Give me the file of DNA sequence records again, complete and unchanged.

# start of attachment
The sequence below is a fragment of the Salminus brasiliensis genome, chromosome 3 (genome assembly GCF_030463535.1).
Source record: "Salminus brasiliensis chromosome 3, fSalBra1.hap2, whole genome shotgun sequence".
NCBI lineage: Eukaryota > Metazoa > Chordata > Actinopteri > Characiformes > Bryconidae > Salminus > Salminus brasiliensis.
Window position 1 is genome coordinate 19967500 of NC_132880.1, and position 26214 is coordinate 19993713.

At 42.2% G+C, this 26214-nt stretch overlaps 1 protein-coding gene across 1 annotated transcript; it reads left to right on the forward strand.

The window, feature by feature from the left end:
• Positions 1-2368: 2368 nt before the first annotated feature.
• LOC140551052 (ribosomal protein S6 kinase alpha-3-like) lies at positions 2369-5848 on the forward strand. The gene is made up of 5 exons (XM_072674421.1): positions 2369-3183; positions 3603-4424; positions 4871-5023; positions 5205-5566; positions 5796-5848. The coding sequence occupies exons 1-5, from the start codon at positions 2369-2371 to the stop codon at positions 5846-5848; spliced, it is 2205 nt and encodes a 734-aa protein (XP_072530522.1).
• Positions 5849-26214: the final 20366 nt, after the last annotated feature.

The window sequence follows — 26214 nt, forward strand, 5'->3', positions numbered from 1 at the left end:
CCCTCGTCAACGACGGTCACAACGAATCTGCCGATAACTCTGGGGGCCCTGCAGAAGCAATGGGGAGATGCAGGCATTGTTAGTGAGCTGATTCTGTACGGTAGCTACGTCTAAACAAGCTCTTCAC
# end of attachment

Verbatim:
The sequence below is a fragment of the Salminus brasiliensis genome, chromosome 3 (genome assembly GCF_030463535.1).
Source record: "Salminus brasiliensis chromosome 3, fSalBra1.hap2, whole genome shotgun sequence".
NCBI lineage: Eukaryota > Metazoa > Chordata > Actinopteri > Characiformes > Bryconidae > Salminus > Salminus brasiliensis.
Window position 1 is genome coordinate 19967500 of NC_132880.1, and position 26214 is coordinate 19993713.

At 42.2% G+C, this 26214-nt stretch overlaps 1 protein-coding gene across 1 annotated transcript; it reads left to right on the forward strand.

The window, feature by feature from the left end:
• Positions 1-2368: 2368 nt before the first annotated feature.
• LOC140551052 (ribosomal protein S6 kinase alpha-3-like) lies at positions 2369-5848 on the forward strand. The gene is made up of 5 exons (XM_072674421.1): positions 2369-3183; positions 3603-4424; positions 4871-5023; positions 5205-5566; positions 5796-5848. The coding sequence occupies exons 1-5, from the start codon at positions 2369-2371 to the stop codon at positions 5846-5848; spliced, it is 2205 nt and encodes a 734-aa protein (XP_072530522.1).
• Positions 5849-26214: the final 20366 nt, after the last annotated feature.

The window sequence follows — 26214 nt, forward strand, 5'->3', positions numbered from 1 at the left end:
CCCTCGTCAACGACGGTCACAACGAATCTGCCGATAACTCTGGGGGCCCTGCAGAAGCAATGGGGAGATGCAGGCATTGTTAGTGAGCTGATTCTGTACGGTAGCTACGTCTAAACAAGCTCTTCAC